—Sue Shive on November 29, 2019
  • I love 1930’s fabrics because that’s what my great-grandma used.

    —Vin M on November 29, 2019
  • I love all reproduction fabrics! I especially like mourning and Civil War fabrics, but flour sacks and 30’s prints are really fun to work with.

    —Janet Parker on November 29, 2019
  • Civil War right now but I’m fascinated by feedsacks and would love to learn more.

    —Sharon Browne on November 29, 2019
  • I have used 30’s prints many times, but I have not seen feed sack fabrics. I am interested in this topic and would love to learn more.

    —Lillian K on November 29, 2019
  • Both 20s and 30s and Civil War reproductions. Got bit by the bug when Reproduction Fabrics was located in the Bozeman Montana area. Loved that store!

    —Cheri Bergeron on November 29, 2019
  • I love them all. I have a great interest in feedbacks. My Mom made me clothes out of feedbacks. It was always exciting when she needed more flour, sugar, etc. to see what was on them.

    Barb H. on November 29, 2019
  • I love them all. I have a great interest in feedsacks. My Mom made me clothes out of them. When she needed more flour, sugar, etc., it was exciting to find out what was on the feedsacks.

    Barb H. on November 29, 2019
  • I’ve got a growing collection of Civil War style fabrics… only a couple shoe boxes of feed sack scraps… What I enjoy the colors and little print details that are a part of the feed sacks. Cute little humorous details that you smile. Glad to hear that the book is being reprinted.
    Have a joyful holiday season.
    Kay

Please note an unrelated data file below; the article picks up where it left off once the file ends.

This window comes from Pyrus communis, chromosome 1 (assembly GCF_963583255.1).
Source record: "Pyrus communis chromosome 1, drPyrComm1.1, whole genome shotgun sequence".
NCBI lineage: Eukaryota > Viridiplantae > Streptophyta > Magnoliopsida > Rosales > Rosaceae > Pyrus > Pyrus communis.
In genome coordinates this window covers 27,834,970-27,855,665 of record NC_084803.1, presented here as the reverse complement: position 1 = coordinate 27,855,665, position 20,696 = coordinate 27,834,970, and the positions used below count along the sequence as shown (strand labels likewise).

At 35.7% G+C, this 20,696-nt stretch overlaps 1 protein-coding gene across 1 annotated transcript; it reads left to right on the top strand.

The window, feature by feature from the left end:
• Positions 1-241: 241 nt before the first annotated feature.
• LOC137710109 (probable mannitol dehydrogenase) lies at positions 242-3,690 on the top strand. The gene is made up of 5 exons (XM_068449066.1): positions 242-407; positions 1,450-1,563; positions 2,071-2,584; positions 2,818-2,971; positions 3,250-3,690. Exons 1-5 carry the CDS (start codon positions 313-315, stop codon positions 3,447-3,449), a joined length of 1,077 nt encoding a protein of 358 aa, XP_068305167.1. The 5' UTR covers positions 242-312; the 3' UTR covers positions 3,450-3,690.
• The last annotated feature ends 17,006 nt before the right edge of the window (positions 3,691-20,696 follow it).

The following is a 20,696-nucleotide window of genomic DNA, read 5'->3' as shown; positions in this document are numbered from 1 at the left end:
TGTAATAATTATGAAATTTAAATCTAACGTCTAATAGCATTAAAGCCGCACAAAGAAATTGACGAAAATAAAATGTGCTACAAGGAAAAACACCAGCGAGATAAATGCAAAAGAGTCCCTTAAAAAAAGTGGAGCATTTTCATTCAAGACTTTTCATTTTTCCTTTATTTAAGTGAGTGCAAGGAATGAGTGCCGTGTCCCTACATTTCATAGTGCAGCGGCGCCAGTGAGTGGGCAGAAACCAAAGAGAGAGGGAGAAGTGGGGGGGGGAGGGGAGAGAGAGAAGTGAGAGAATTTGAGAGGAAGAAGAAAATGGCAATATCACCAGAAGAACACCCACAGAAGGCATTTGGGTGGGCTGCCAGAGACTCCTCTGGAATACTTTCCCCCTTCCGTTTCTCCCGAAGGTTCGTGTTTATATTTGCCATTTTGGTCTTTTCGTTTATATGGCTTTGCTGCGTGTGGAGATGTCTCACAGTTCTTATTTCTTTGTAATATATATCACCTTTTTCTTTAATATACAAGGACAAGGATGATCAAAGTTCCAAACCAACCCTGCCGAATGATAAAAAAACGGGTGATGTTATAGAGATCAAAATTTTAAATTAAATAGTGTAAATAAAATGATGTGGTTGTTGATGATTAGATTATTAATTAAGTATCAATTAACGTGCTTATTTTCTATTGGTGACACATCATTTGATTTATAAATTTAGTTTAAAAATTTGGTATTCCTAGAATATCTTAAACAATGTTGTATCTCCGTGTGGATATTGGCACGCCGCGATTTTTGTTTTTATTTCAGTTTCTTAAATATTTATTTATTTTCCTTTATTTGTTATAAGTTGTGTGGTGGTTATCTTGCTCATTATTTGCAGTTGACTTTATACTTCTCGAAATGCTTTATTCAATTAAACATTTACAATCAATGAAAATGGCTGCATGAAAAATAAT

—Kay on November 29, 2019
  • I really like feed sacks and 30’s, but probably lean a little more to feed sacks.

    —Kris B on November 29, 2019
  • Feed Sacks would be a joy to have!

    Camilla Hunter on November 29, 2019
  • I wish I had one of the feed sack dresses my mama made for me but alas none were kept.

    —Ola Norman on November 29, 2019
  • Feedsacks, for sure!!!! They are something to be treasured! Thanks for the opportunity!

    —wendy on November 29, 2019
  • I’m hand quilting a feed sack quilt right now having used a collection of about 30 different prints. Like many others, I also had feed sack clothes as a child. Would really like to win this book.

    —Linda Perry on November 29, 2019
  • I find all reproduction fabrics interesting, but I think the history surrounding the use of feed sack fabrics is particularly fascinating. The variety of fabric patterns is incredible.

    —Helen on November 29, 2019
  • My favorite is Civil War fabric, although I enjoy them all. Thank you!

    Danette Stankovich on November 30, 2019
  • Today it would be civil war. 10 years ago I would have said feed sacks. Needless to say I have a stash of both.

    —Renae on November 30, 2019
  • I quilt the most with Civil War fabrics, but I have very tender feelings about feedsacks. My mom was born in 1934 and grew up on a farm in Iowa. She used to tell me stories about Grandma sending Grandpa to town with stern instructions about buying feed in all the same designed bags so she could make dresses for the girls for school and church, or with swatches so he could match what she already had. And I have my mom’s baby quilt, which is a crazy quilt made from feed sacks. I love the practicality of the medium and the determined optimism of the designs.

    —Beth T. on November 30, 2019
  • I love 30’s reproduction fabrics but I can’t seem to find feed sack fabric in my area. I need to find an online source. The book looks amazing!

    —HelenT on November 30, 2019
  • I guess I would have to say 39’s and feedbacks because I don’t know the difference. Probably what I have been using is a combination of both. LOVE the sweet prints!